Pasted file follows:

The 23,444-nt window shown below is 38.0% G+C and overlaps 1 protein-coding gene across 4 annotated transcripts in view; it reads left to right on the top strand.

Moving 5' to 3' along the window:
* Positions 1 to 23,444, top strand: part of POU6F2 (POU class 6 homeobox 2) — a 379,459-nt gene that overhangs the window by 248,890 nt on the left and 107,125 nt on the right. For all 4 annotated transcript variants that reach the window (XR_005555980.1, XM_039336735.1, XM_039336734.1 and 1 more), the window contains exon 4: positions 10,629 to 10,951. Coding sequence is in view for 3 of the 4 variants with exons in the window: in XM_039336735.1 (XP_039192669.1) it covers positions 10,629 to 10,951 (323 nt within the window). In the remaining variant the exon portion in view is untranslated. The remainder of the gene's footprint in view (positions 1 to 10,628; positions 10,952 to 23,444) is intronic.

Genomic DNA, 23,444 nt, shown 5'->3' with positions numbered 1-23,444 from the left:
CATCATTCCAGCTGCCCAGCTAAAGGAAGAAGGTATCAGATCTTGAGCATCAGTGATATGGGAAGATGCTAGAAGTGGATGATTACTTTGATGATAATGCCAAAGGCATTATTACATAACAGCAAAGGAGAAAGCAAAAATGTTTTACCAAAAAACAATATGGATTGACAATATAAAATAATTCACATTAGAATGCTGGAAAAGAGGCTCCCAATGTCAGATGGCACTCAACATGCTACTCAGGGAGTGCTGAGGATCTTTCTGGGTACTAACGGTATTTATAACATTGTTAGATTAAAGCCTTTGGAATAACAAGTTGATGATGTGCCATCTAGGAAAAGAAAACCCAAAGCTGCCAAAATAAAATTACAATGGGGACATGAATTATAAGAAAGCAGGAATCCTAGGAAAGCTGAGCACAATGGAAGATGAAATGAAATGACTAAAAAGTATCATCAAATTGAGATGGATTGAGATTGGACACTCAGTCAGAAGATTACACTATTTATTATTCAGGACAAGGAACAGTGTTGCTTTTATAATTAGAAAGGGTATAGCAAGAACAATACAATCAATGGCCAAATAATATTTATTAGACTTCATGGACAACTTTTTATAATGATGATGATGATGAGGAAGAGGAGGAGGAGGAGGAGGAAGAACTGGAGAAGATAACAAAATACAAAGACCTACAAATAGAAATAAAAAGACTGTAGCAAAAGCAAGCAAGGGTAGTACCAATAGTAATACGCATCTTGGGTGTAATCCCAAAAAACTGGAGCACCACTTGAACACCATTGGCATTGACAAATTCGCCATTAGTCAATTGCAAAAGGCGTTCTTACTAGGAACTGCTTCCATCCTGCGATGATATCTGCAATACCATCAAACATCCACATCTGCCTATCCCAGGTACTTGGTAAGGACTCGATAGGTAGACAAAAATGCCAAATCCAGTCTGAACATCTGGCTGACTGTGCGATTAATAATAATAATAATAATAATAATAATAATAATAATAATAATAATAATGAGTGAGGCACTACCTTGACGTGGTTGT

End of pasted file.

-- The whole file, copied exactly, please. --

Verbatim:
The 23,444-nt window shown below is 38.0% G+C and overlaps 1 protein-coding gene across 4 annotated transcripts in view; it reads left to right on the top strand.

Moving 5' to 3' along the window:
* Positions 1 to 23,444, top strand: part of POU6F2 (POU class 6 homeobox 2) — a 379,459-nt gene that overhangs the window by 248,890 nt on the left and 107,125 nt on the right. For all 4 annotated transcript variants that reach the window (XR_005555980.1, XM_039336735.1, XM_039336734.1 and 1 more), the window contains exon 4: positions 10,629 to 10,951. Coding sequence is in view for 3 of the 4 variants with exons in the window: in XM_039336735.1 (XP_039192669.1) it covers positions 10,629 to 10,951 (323 nt within the window). In the remaining variant the exon portion in view is untranslated. The remainder of the gene's footprint in view (positions 1 to 10,628; positions 10,952 to 23,444) is intronic.

Genomic DNA, 23,444 nt, shown 5'->3' with positions numbered 1-23,444 from the left:
CATCATTCCAGCTGCCCAGCTAAAGGAAGAAGGTATCAGATCTTGAGCATCAGTGATATGGGAAGATGCTAGAAGTGGATGATTACTTTGATGATAATGCCAAAGGCATTATTACATAACAGCAAAGGAGAAAGCAAAAATGTTTTACCAAAAAACAATATGGATTGACAATATAAAATAATTCACATTAGAATGCTGGAAAAGAGGCTCCCAATGTCAGATGGCACTCAACATGCTACTCAGGGAGTGCTGAGGATCTTTCTGGGTACTAACGGTATTTATAACATTGTTAGATTAAAGCCTTTGGAATAACAAGTTGATGATGTGCCATCTAGGAAAAGAAAACCCAAAGCTGCCAAAATAAAATTACAATGGGGACATGAATTATAAGAAAGCAGGAATCCTAGGAAAGCTGAGCACAATGGAAGATGAAATGAAATGACTAAAAAGTATCATCAAATTGAGATGGATTGAGATTGGACACTCAGTCAGAAGATTACACTATTTATTATTCAGGACAAGGAACAGTGTTGCTTTTATAATTAGAAAGGGTATAGCAAGAACAATACAATCAATGGCCAAATAATATTTATTAGACTTCATGGACAACTTTTTATAATGATGATGATGATGAGGAAGAGGAGGAGGAGGAGGAGGAAGAACTGGAGAAGATAACAAAATACAAAGACCTACAAATAGAAATAAAAAGACTGTAGCAAAAGCAAGCAAGGGTAGTACCAATAGTAATACGCATCTTGGGTGTAATCCCAAAAAACTGGAGCACCACTTGAACACCATTGGCATTGACAAATTCGCCATTAGTCAATTGCAAAAGGCGTTCTTACTAGGAACTGCTTCCATCCTGCGATGATATCTGCAATACCATCAAACATCCACATCTGCCTATCCCAGGTACTTGGTAAGGACTCGATAGGTAGACAAAAATGCCAAATCCAGTCTGAACATCTGGCTGACTGTGCGATTAATAATAATAATAATAATAATAATAATAATAATAATAATAATAATAATGAGTGAGGCACTACCTTGACGTGGTTGT